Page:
The project is located in Iceland’s wild and mountainous West Fjords region, a landscape of rugged rock and steep sided fjords. Though retaining its wild character, land use has dramatically altered the ecology, with approximately 95% of the original forest cover removed, wetlands drained for farmland and non-native tree species planted. Increasing tourism also threatens the region’s sensitive flora.
Working with local partners, the project will restore native boreal birch forests via propagating and planting 10,000 native tree seedlings, which will support lichen, insect and fungi populations. Internationally important waterfowl wetlands will also be restored by filling in ditches, and ancient cairns will be mapped and restored in a newly proposed national park, Látrabjarg. Cairn restoration will create a network of walking trails while ensuring impact on fragile habitats is kept to a minimum. The project will create an integrated management plan between public and private sectors, prioritising bio-diversity, and will offer an alternative to current decision making procedures.
An integrated manageent plan has identified cairns to be restored and mapping that still needs to take place for further restoration activities. It also includes forest restoration activities which will see the planting of at least 10,000 native trees in September 2017 as well as fencing to protect the saplings from sheep.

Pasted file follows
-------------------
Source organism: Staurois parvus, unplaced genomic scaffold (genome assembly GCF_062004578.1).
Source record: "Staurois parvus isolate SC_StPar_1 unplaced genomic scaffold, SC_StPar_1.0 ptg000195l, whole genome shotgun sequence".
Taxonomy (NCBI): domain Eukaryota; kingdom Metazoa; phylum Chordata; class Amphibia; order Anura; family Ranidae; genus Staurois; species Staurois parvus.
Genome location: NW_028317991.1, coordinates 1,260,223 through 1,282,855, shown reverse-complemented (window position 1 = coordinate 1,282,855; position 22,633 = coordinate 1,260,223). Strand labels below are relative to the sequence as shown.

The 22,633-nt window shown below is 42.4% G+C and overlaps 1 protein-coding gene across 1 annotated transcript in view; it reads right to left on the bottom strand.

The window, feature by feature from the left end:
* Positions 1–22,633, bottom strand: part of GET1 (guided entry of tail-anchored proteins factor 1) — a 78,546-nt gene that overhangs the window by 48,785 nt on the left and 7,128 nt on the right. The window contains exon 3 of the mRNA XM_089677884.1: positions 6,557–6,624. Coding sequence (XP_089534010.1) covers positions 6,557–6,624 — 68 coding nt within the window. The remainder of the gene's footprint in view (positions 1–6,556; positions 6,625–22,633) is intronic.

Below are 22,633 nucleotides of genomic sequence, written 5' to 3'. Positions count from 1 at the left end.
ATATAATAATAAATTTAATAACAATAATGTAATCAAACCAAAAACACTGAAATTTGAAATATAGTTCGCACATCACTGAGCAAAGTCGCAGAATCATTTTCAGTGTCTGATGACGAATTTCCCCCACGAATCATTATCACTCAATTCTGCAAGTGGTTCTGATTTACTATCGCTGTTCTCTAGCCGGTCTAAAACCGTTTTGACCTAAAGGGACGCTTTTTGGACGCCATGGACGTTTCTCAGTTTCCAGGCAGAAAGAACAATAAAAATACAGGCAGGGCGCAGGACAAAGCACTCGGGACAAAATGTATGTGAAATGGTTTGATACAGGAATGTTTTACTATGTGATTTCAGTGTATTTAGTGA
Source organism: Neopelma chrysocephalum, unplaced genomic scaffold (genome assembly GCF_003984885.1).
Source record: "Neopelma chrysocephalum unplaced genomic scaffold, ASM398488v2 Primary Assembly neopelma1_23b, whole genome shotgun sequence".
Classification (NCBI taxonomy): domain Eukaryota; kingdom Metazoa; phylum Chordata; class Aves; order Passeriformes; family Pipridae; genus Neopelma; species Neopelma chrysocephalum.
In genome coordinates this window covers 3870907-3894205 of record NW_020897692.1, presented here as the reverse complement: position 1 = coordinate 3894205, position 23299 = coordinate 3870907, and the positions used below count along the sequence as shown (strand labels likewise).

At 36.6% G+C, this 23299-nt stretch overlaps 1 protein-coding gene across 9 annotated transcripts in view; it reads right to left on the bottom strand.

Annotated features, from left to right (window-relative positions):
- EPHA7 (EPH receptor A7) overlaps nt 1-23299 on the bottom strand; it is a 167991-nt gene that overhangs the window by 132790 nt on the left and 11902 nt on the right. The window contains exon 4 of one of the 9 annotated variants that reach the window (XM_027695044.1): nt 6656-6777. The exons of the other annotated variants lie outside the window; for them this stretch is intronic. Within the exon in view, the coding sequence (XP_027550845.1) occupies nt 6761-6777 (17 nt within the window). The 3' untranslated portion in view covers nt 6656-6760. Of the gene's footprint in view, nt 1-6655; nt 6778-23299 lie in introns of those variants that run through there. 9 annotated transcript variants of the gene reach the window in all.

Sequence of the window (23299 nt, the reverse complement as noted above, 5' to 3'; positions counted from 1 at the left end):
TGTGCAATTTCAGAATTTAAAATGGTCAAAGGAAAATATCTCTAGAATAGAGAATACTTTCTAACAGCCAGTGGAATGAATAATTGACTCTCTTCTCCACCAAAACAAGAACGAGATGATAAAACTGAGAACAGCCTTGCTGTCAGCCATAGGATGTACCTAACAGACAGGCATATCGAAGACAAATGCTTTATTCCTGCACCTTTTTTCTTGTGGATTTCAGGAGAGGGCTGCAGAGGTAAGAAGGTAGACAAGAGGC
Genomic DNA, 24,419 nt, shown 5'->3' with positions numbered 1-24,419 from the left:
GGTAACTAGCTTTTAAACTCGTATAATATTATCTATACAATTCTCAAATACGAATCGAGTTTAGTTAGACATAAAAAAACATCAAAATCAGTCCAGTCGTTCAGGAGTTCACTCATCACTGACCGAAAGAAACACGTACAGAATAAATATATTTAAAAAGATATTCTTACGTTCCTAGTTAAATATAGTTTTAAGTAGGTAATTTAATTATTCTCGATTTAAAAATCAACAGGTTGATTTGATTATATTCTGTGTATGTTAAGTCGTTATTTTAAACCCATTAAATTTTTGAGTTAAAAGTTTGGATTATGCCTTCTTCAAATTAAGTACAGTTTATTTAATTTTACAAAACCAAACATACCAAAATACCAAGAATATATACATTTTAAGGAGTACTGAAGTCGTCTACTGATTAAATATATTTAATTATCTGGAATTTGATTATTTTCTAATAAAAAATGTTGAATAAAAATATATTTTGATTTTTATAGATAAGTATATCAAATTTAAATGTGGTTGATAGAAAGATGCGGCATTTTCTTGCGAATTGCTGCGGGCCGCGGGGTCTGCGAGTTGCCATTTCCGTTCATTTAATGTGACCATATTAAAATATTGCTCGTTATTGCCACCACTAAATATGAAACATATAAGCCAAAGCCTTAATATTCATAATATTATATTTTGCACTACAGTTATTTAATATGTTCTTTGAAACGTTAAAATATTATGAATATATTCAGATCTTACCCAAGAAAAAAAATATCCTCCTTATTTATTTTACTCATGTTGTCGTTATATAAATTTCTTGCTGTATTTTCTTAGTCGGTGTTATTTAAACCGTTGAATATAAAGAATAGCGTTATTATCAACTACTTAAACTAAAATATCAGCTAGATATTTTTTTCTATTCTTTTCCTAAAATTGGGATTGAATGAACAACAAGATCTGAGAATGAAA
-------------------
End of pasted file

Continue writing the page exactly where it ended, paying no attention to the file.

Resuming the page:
Discussions are underway with local guides and companies in the region about the development of the trails
45 cairns have been surveyed and 15 were restored along an 8km trail during a volunteer work party in the summer of 2016. Situated in the Látrabjarg area of West Fjords, internationally reknown for its cliff-nesting seabird poulation, with millions coming ashore to nest and raise their young on the edge of the Atlantic. The cairn restoration has provided safe route access to the seacliffs and back. There are plans to restore carins at a further site, possibly two, in 2017.
Final update November 2017:
This project is now completed and has successfully planted 10,000 birch and rowan trees over an area of 10ha. Planting was completed using specialised planting tubes and harnesses designed to carry trays of tree seedlings. The weather was rather wet and windy during planting – not the best for those undertaking the work, but appreciated by the trees!
A further 52 cairns were surveyed with 15 being restored over 15km of trail, bringing the total number over this project to 97 surveyed and 30 restored. The total time spent on the restoration of the cairns was an impressive 1070 hours!
Although EOCA’s involvement is now finished, the next step for this project is to publish a guide to this wonderful area and we wish them every success to achieving this.